John Owen on the Mortification of Sin

John Owen (1616-83), in his work Of the Mortification of Sin in Believers, was pastorally concerned about the many professors of religion who demonstrated little or no victory over sin. Although it is not my purpose here to summarize the content of his work on Mortification, it is my objective to demonstrate Owen’s coherence between mortification and salvation. Owen believed that there is an infallible certain connection between true mortification of sin and eternal life because a Christian, by the power of the Holy Spirit, applies himself to the ways and means that God has appointed for salvation. Owen believed that the mortification of sin was vital for the well being of the Christian.

Owen maintained the Reformation doctrine of the double benefit (duplex beneficium). Salvation consists of the double benefit of justification and sanctification. The benefits that flow from the cross of Christ are inseparably connected. The believer not only receives justifying grace through the imputation of Christ’s righteousness; but through his participation in Christ’s death, the old man is utterly mortified and slain with his passions and lusts.[1] Owen wrote, “The apostle having made a recapitulation of his doctrine of justification by faith, and the blessed estate and condition of them who are made grace partakers thereof…proceeds to improve it to the holiness and consolation of believers.”[2] Owen speaks of holiness and consolation as belonging to those who have already become partakers of the blessed estate. The command to mortify belongs properly to those who are in union with Christ. In speaking to this duty, Owen asked, “Whom speaks he to? Such as were “risen with Christ,”…such as were “dead” with him…such as whose life Christ was, and who should “appear with him in glory.” By virtue of his union with Christ, the believer has been washed, purged, and “cleansed in conscience from dead works to serve the living God.”[3] These categorical distinctions are important in his treatment of mortification. There is an inseparable connection between the status and the walk of a believer--a believer who has been justified, will inevitably be sanctified.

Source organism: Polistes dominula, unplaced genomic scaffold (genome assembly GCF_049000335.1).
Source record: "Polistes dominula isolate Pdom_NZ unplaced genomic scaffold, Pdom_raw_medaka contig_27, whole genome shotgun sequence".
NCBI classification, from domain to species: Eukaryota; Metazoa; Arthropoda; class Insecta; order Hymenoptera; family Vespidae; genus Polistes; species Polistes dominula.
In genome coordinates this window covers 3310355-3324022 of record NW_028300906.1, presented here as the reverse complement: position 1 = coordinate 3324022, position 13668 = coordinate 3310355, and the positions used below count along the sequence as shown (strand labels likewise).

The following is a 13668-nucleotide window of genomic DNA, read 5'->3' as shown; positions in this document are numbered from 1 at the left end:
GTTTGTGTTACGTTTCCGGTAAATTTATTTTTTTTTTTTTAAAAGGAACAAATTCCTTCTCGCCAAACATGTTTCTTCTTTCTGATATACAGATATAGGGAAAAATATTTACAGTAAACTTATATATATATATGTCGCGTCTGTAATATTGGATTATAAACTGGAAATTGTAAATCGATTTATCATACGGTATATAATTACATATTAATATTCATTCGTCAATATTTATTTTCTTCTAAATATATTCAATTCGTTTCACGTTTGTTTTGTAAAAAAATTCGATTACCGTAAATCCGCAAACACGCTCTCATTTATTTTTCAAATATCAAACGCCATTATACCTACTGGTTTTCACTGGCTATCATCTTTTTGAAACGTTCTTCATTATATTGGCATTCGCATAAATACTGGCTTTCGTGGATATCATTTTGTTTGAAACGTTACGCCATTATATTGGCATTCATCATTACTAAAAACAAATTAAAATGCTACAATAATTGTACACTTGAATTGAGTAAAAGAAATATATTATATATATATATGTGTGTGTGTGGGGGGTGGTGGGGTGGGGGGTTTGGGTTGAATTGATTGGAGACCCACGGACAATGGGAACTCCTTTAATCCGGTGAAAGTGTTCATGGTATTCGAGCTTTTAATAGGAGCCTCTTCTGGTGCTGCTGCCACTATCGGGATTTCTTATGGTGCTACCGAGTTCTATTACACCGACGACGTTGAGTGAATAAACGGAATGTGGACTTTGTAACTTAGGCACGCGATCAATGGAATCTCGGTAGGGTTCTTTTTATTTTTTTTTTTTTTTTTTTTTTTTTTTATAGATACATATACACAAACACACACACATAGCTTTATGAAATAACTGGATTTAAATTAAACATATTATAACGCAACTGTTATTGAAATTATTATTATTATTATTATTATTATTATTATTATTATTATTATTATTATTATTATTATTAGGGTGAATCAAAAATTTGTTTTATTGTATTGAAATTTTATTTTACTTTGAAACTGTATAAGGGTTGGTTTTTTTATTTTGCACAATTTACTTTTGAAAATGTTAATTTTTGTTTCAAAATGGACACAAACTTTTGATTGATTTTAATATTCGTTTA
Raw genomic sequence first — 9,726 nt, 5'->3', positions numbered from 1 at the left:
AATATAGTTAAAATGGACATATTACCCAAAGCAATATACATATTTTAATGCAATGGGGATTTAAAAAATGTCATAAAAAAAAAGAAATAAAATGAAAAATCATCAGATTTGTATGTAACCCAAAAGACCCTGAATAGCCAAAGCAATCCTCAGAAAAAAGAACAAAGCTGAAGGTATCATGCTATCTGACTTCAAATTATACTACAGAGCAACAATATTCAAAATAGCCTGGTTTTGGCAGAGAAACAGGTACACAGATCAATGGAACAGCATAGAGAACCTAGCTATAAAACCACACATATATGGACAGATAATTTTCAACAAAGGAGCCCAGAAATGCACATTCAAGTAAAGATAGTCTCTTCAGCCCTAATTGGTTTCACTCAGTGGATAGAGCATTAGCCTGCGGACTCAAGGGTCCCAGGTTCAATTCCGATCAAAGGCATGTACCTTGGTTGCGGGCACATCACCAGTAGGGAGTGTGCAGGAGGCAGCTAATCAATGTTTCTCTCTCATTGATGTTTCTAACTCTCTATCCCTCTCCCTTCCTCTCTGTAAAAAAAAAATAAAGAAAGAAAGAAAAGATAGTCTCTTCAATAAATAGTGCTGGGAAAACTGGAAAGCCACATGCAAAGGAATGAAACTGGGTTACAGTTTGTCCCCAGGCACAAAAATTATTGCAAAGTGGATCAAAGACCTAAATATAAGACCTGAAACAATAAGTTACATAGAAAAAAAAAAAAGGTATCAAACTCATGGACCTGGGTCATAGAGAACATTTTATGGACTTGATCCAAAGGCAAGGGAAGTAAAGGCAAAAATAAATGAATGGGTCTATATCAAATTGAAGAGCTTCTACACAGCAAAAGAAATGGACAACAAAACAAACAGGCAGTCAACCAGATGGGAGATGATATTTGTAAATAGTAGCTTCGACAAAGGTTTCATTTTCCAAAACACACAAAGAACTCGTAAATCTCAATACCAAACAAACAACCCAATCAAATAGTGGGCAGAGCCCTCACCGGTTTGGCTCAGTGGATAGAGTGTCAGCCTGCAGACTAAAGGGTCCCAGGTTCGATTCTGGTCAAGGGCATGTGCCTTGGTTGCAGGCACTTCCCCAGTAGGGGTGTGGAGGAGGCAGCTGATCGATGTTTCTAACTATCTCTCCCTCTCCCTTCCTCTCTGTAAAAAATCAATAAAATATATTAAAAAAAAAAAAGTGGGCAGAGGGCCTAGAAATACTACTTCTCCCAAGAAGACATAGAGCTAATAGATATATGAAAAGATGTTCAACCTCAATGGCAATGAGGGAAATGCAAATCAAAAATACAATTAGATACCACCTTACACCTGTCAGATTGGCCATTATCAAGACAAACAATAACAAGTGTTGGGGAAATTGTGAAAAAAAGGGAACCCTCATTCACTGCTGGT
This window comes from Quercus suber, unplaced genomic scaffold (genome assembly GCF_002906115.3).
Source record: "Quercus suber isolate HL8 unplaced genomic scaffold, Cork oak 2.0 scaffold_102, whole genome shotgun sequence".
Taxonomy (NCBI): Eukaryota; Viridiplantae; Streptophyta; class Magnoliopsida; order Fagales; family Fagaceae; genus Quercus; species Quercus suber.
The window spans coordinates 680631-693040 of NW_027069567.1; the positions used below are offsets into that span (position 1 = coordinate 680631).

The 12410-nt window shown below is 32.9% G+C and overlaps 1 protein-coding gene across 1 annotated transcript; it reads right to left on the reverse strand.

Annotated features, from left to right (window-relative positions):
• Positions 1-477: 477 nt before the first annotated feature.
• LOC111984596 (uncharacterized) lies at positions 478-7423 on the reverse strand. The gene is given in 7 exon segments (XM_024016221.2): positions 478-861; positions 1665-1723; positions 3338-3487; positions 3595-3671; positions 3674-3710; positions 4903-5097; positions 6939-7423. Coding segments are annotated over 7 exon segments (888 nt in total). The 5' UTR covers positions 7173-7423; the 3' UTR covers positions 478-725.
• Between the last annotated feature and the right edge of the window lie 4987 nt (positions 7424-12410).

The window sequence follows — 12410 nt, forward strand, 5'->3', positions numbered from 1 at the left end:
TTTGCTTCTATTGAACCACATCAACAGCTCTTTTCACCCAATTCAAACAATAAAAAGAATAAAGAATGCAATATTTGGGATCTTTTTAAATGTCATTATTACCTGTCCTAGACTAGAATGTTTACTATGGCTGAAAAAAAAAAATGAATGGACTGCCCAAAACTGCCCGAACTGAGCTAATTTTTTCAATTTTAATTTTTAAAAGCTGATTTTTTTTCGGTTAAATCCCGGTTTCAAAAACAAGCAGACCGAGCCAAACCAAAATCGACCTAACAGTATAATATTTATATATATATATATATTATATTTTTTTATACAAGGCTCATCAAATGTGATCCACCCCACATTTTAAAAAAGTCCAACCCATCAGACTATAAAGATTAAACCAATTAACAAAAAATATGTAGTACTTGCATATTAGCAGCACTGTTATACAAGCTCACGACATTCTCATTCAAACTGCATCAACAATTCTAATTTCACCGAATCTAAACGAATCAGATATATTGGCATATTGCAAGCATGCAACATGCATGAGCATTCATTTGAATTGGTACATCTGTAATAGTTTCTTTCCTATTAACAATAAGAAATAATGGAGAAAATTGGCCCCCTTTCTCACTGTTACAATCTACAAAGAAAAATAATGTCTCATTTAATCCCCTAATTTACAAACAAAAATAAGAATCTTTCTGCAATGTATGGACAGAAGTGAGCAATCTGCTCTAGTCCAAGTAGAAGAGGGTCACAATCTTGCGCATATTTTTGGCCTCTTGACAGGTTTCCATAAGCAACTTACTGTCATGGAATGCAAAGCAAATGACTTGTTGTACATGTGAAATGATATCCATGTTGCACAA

Owen’s treatise is an exposition of Romans 8:13, “If you through the Spirit do mortify the deeds of the body you shall live.” For the believer, there is a certainty to the achievement of this end because mortification belongs to the process of sanctification. The conditional particle, eiv de. (“But if”), indicates the certainty of the event. There is a certain connection between mortifying the deeds of the body and eternal life.[4] Owen provides an analogy of a sick man, “If you [the sick man] will take such a potion, or use such a remedy, you will be well.”[5] There is a certainty to the man’s health if he will take the potion. There is a similar coherence between the mortification of sin and eternal life. If a man mortifies the deeds of the flesh, he will have eternal life. This, of course, is not a cause and effect relationship properly; eternal life properly belongs to the free gift that comes through the work of Jesus Christ. There is, however, an infallible connection between mortification and eternal life because God has appointed this relationship as a way and means by which the end is achieved. Owen writes, “…if you use this means, you shall obtain that end; if you do mortify, you shall live.”

Owen does not suggest that the believer stands alone to fulfill the command to mortify the deeds of the flesh. The mortification of sin as a benefit that accrues from Christ’s substitutionary atonement. Owen wrote, “Mortification of sin is peculiarly from the death of Christ.[6] Christ’s aim through the cross is that the believer might be freed from the power of sin and purified from all defiling lusts. Christ died not only to destroy the works of the devil but also to “redeem us from all iniquity, and purify unto himself a peculiar people, zealous for good works…”[7] It is by virtue of Christ’s death that the believer is washed, and “purged in conscience from dead works to serve the living God.”[8] Union with Christ, therefore, is an essential doctrine for understanding mortification. A Christian is “dead to sin by union and interest in Christ…”[9] He not only has been implanted into Christ, but the old man has been crucified with Christ so that sin no longer has dominion.[10] A Christian is called to rest upon the death of Christ with the “expectation of power” because the old man has been crucified.